5 What about rust prevention?
Paint designed especially for metal surfaces tends to add rust protection into the paint - make sure the paint says "rust proofing" or "rust inhibiting".
As our climate changes, U.V. rays are also a consideration - they're hard on our skin and our exterior patio furniture! Some paints actually have U.V. protection in their paint. This will help protect your finish to resist harsh weather conditions. We suggest storing patio furniture during the fall and winter months when not in use. If space is a problem, a variety of covers and tarps are available to help protect your investment.
6 What are the best painting methods to use?
Much of this is personal preference. However, some surfaces, like wicker and rattan, have a nicer finish when sprayed versus brushing.
7 What kind of finish, if any, should you use?
Most paint companies offer a variety of finishes to choose from - satin, gloss, textured, metallic, hammered, and more. As long as you use an appropriate paint for your exterior surface and follow the instructions, you should achieve the finish you want. The really nice thing about the variety of paints and finishes available is that people can turn "garage sale finds" into treasures. Mixing and matching old and new creates a different and personalized patio set.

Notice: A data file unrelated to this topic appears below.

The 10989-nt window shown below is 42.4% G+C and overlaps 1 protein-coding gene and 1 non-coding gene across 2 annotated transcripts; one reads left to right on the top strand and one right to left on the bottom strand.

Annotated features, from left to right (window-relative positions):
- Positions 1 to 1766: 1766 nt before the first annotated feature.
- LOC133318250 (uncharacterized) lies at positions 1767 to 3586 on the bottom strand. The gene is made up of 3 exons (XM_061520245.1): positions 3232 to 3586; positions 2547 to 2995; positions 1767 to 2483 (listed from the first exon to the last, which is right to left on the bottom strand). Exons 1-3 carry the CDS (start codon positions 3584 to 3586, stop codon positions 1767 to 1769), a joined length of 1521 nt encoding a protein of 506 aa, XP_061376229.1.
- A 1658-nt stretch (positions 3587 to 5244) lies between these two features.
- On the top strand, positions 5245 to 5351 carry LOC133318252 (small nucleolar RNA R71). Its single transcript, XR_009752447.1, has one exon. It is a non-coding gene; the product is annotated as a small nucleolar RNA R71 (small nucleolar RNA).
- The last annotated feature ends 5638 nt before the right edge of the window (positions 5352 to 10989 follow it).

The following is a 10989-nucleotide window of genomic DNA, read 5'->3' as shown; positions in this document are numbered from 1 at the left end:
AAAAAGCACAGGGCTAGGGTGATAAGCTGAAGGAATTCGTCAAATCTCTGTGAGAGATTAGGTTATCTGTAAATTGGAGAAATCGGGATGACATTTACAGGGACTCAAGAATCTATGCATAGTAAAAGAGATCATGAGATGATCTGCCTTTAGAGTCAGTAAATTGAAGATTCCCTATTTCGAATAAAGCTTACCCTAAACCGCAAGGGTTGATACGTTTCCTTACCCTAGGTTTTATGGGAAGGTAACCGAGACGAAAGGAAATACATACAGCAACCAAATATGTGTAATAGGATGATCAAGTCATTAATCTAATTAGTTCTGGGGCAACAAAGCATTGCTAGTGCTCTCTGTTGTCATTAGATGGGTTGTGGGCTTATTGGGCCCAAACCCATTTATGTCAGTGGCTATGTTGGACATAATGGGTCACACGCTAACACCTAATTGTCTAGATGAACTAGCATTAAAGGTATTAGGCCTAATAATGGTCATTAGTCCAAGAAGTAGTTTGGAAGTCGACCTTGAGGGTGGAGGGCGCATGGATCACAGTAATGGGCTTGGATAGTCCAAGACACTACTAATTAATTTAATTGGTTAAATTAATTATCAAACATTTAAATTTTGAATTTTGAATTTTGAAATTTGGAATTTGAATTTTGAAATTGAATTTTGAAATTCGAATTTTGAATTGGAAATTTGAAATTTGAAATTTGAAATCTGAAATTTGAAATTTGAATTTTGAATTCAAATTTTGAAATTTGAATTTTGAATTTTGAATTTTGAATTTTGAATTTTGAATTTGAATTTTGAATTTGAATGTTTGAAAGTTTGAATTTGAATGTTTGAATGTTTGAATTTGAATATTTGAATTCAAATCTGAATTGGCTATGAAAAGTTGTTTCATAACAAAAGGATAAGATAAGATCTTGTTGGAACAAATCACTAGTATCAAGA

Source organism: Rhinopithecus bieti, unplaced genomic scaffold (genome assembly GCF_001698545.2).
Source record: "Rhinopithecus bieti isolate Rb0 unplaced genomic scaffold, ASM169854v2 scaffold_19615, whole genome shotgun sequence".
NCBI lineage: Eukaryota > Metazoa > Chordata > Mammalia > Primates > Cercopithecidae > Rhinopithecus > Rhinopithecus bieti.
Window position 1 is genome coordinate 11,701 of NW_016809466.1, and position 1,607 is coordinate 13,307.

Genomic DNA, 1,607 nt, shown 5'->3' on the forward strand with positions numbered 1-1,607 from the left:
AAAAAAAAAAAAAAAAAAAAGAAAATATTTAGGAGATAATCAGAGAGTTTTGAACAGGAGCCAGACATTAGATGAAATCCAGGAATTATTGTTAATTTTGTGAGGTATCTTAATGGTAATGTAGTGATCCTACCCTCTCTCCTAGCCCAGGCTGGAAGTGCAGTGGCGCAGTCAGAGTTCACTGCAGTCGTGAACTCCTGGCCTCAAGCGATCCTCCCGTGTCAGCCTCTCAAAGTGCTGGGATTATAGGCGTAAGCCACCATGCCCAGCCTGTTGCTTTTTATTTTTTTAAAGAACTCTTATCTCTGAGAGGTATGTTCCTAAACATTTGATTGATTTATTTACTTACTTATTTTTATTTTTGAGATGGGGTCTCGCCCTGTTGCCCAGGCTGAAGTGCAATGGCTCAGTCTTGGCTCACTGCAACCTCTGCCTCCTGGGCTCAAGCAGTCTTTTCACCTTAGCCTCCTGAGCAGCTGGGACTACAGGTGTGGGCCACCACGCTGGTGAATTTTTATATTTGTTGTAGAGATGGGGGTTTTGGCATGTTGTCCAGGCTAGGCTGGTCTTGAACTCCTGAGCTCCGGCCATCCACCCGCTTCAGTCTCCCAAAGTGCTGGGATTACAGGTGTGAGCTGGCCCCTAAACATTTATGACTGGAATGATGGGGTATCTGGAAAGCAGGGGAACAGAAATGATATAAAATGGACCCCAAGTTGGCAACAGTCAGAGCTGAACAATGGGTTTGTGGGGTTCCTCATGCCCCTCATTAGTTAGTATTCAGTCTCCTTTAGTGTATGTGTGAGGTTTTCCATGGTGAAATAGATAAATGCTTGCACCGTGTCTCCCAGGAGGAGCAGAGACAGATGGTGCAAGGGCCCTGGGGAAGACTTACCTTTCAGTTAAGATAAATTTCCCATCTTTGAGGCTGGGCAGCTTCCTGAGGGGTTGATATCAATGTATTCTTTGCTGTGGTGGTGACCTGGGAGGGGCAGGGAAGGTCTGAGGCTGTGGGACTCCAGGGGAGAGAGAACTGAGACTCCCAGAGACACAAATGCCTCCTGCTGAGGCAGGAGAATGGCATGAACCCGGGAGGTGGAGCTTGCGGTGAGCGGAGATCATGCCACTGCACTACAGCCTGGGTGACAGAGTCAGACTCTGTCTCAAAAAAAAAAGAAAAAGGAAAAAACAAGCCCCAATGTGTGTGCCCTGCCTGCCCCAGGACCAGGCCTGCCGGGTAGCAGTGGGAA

8 How many coats should you use
Follow the instructions on the can, however many paints suggest two coats. When painting remember this rule of thumb: Thinner coats are better than thicker coats. Thinner coats dry faster and produce a harder finish.
9 What should you look for in a brush?
Is it the right paint brush for your paint? Oil-based paints generally have different bristles than latex paints. The brush label will specify this.
Is the paint brush the right size to do your project? If you are painting furniture, smaller brushes may be better. Ensure it fits into your paint container.
A roller can be great for large flat surfaces, like a tabletop. This can help reduce brush marks, too!
10 How does climate affect the painting process?
Weather is a big factor. For the most part, if you're getting a sunburn and sweating, it's probably too hot to paint. This will cause the paint to dry too fast. If it's too windy and you're using an aerosol paint, your paint may dissipate before it reaches the surface. Either wait for the wind to die down or use cardboard to build a spray tunnel. Humidity can affect the paint's dry time, which leaves more time for surface imperfections to take place on your finish. In general, 21ºC and about 50% humidity are ideal conditions for painting.
12 Any last tips?
Remember to protect other surfaces if working outside by using masking tape and drop cloths. Most importantly, regardless of your project, remember to always read product labels thoroughly and follow directions.